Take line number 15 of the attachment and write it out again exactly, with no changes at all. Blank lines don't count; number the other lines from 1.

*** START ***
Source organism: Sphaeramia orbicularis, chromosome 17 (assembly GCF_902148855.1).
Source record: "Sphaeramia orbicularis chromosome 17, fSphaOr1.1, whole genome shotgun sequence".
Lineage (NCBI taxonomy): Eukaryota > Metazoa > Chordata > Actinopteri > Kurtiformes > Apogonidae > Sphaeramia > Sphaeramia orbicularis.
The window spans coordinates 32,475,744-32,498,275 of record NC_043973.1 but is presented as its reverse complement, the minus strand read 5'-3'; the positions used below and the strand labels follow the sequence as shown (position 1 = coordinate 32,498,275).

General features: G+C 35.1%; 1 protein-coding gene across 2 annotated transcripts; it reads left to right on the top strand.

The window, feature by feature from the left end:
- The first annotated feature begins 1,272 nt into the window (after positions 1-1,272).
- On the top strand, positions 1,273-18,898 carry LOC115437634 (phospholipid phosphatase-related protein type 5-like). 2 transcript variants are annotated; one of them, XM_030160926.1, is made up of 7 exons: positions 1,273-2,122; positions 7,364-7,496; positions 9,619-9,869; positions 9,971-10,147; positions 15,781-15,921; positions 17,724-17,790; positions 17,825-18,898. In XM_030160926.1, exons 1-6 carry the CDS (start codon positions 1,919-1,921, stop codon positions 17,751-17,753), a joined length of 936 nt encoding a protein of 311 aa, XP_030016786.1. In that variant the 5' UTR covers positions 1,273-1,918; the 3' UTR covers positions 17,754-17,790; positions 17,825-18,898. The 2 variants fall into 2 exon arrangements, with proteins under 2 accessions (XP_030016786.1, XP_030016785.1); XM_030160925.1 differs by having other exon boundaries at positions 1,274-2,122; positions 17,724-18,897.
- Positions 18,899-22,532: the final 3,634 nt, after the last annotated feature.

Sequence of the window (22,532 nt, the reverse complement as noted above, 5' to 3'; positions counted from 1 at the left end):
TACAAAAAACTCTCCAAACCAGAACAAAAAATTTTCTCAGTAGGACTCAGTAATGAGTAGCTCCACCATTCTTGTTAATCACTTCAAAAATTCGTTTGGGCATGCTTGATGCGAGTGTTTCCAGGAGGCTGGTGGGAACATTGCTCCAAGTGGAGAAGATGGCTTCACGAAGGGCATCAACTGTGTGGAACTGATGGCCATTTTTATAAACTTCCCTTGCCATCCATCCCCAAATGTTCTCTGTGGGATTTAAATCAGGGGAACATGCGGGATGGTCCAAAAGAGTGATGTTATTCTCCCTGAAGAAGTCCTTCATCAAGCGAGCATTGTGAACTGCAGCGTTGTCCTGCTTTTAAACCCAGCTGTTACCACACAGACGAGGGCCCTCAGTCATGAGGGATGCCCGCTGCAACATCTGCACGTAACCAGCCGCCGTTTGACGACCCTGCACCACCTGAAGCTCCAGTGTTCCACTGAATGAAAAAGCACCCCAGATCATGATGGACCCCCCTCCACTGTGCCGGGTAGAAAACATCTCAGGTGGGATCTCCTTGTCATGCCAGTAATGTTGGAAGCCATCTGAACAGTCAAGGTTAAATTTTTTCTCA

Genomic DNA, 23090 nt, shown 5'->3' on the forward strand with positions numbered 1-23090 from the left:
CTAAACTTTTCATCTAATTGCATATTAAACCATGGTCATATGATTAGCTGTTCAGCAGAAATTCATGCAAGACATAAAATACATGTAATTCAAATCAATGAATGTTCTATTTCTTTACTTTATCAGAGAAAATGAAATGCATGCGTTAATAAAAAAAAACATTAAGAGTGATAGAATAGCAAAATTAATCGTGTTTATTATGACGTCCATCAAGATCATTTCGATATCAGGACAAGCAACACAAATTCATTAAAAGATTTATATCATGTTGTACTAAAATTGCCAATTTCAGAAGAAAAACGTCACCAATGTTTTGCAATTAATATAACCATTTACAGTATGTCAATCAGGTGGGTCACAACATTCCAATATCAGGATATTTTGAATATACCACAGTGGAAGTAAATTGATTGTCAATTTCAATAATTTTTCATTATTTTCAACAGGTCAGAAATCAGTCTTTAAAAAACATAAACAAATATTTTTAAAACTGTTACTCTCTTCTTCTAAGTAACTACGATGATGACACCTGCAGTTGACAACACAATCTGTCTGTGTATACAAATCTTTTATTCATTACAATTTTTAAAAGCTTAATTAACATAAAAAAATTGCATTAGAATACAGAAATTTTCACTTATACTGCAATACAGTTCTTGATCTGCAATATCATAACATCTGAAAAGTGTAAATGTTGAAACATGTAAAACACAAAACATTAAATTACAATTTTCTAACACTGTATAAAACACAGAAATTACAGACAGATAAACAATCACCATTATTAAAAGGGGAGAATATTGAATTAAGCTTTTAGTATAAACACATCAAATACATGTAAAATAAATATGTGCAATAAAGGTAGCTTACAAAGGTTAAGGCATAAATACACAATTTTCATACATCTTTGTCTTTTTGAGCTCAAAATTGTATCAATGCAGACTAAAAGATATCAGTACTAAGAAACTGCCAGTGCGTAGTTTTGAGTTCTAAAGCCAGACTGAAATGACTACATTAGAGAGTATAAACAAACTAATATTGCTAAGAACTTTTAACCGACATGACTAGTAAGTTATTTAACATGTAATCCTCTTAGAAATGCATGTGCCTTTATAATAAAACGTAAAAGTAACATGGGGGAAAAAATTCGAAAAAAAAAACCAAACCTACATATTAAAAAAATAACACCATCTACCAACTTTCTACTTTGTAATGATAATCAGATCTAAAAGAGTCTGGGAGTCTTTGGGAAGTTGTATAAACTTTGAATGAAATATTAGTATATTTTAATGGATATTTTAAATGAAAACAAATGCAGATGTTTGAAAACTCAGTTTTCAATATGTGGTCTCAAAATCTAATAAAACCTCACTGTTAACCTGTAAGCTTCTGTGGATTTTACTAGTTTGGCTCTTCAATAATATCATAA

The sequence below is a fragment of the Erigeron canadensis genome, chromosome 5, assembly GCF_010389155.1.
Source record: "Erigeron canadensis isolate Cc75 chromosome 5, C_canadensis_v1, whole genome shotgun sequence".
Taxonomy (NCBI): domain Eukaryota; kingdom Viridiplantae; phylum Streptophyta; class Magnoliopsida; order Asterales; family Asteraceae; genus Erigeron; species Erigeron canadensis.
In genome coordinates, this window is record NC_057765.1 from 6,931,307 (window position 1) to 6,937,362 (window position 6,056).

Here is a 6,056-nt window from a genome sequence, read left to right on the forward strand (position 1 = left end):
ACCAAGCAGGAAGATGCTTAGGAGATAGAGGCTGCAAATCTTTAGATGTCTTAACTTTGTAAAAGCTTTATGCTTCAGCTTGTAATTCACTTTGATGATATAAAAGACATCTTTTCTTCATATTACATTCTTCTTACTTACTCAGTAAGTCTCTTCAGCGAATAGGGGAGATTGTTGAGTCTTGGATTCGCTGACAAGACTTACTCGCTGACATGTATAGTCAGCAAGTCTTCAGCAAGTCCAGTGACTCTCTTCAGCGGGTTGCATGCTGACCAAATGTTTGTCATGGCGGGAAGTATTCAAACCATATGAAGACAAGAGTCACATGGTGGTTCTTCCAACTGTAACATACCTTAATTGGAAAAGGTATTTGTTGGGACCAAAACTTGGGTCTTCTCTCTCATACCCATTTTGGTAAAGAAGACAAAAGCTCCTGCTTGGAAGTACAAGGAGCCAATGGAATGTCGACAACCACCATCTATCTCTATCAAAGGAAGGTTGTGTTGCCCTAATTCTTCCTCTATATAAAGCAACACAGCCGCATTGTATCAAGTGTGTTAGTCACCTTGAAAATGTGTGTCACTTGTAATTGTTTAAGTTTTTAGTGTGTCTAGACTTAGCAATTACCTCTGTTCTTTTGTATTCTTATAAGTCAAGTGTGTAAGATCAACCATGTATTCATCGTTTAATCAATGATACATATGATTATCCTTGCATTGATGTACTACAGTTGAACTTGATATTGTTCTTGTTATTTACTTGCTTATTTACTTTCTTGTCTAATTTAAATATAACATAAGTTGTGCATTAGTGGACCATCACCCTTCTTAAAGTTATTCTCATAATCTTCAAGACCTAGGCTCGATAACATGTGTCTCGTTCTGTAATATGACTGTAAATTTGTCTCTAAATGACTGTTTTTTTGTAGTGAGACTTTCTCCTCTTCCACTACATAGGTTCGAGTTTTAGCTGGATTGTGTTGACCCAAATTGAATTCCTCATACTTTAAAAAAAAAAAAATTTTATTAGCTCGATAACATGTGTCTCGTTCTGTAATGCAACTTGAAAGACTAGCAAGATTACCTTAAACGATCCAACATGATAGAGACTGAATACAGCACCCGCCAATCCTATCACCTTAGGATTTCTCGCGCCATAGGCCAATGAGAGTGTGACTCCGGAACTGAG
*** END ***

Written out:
Source record: "Erigeron canadensis isolate Cc75 chromosome 5, C_canadensis_v1, whole genome shotgun sequence".